One way would be this: an organiser from each school sends a text message with their results to you or a designated result-collator. For efficiency the standard three-letter country codes might be used, together with judges’ votes, like this:
PER 2 WAL 1. USA 3 AUS 0. ENG 1 RUS 2
This would mean that Peru had defeated Wales by a 2-1 margin; USA 3-0 over Argentina; and England (in Proposition) had lost to Russia 2-1.
Once all the results are received by the collator, they can be put together and sent back out to the other organisers, who can then announce them to teams. A copy of the results can also be uploaded on the WSDC webpage through the webmaster. With the advent of social media, results will be tweeted or Facebooked almost immediately after they are released, but as CA your comparative advantage lies in disseminating complete and accurate results.
You may of course prefer standard phone calls, but it can be difficult to reach people when phones are switched off, debates are continuing etc. However you do it, nominate one person to collate and redistribute to avoid a mass of unstructured contacts.
Collection of results at hotelEdit
As explained above, the ballots should be collected at each debate venue by one nominated organiser who should then deliver them to you as soon as they return. They, and you, should each have a list of the day’s debates and tick each one off as the ballots are collected, so that you know exactly which ones you are waiting for.
To aid collection you should probably position yourself in a prominent position, such as the hotel lobby, as the debaters are returning. Alternatively they may be handed in to your ‘office’ if everyone knows exactly where it is.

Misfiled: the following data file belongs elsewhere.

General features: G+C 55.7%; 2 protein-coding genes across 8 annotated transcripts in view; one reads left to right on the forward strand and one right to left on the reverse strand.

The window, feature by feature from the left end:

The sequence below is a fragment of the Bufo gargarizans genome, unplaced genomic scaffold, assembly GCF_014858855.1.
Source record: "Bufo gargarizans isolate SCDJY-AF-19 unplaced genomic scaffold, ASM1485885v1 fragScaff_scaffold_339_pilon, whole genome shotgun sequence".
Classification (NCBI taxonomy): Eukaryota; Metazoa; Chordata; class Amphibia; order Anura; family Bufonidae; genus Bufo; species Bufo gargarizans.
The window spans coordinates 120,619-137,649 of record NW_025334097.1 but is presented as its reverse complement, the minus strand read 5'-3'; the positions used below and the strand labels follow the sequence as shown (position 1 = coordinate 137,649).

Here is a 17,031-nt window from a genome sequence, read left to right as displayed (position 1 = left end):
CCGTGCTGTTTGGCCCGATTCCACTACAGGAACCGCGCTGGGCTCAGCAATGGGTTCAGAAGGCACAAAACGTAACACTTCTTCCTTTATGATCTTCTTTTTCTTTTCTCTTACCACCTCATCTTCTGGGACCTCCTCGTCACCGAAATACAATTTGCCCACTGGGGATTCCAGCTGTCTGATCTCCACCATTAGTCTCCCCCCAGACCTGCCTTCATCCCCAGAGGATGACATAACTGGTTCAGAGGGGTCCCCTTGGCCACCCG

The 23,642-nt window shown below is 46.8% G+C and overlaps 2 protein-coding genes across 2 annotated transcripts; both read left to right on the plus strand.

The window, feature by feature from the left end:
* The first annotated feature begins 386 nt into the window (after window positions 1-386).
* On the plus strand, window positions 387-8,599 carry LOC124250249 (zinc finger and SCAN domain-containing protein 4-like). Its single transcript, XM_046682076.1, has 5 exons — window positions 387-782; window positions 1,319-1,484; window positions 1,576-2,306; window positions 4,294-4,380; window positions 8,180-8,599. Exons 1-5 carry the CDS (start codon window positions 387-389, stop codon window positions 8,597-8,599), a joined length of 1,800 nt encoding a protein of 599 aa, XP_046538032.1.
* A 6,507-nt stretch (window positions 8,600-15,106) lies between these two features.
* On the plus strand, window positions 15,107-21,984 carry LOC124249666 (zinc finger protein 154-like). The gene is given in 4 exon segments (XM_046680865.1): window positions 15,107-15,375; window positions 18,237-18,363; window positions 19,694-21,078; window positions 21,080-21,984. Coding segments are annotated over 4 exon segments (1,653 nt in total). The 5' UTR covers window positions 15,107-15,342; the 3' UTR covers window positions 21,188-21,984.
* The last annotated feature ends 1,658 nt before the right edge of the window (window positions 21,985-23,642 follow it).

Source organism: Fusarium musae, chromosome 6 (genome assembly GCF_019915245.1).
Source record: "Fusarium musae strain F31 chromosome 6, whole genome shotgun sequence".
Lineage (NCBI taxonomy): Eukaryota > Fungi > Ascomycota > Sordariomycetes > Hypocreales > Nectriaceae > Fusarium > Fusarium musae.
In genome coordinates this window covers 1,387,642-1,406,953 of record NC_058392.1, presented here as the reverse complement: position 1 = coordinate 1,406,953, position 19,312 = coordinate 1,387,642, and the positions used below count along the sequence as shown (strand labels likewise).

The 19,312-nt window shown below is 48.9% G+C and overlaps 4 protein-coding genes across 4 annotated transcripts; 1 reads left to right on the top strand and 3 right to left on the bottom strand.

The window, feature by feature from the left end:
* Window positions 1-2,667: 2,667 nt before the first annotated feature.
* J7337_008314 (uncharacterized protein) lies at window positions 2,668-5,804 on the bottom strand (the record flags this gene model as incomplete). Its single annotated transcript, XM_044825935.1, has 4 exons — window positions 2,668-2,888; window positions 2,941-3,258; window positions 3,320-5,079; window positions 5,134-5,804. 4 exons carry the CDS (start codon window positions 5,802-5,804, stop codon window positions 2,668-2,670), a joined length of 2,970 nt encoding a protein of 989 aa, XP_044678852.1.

If time is critical, for example to calculate the break in time to announce it, you may have results phoned in. This isn’t practical for speaker scores, however, only for results and judges’ votes, so you may not be able to separate teams until the actual ballots are returned and tabulated. An alternative is to send a volunteer round in a taxi to collect ballots from every venue.
Once the break, and subsequent results, are known, you have little to do in the way of tabbing but more in allocating break rounds to venues. As soon as the debates are allocated you should speak to all team coaches and ensure they know where and against whom they will be debating in the next round. This information should then be posted along with the judges’ draw on a message board for everyone to see.
Once the Semi-Finals are complete, you should hold a coin toss for the two teams in the Final, to allocate sides.
The technique of tabbing is dealt with elsewhere but it’s worth addressing how tabbing fits in to your daily schedule.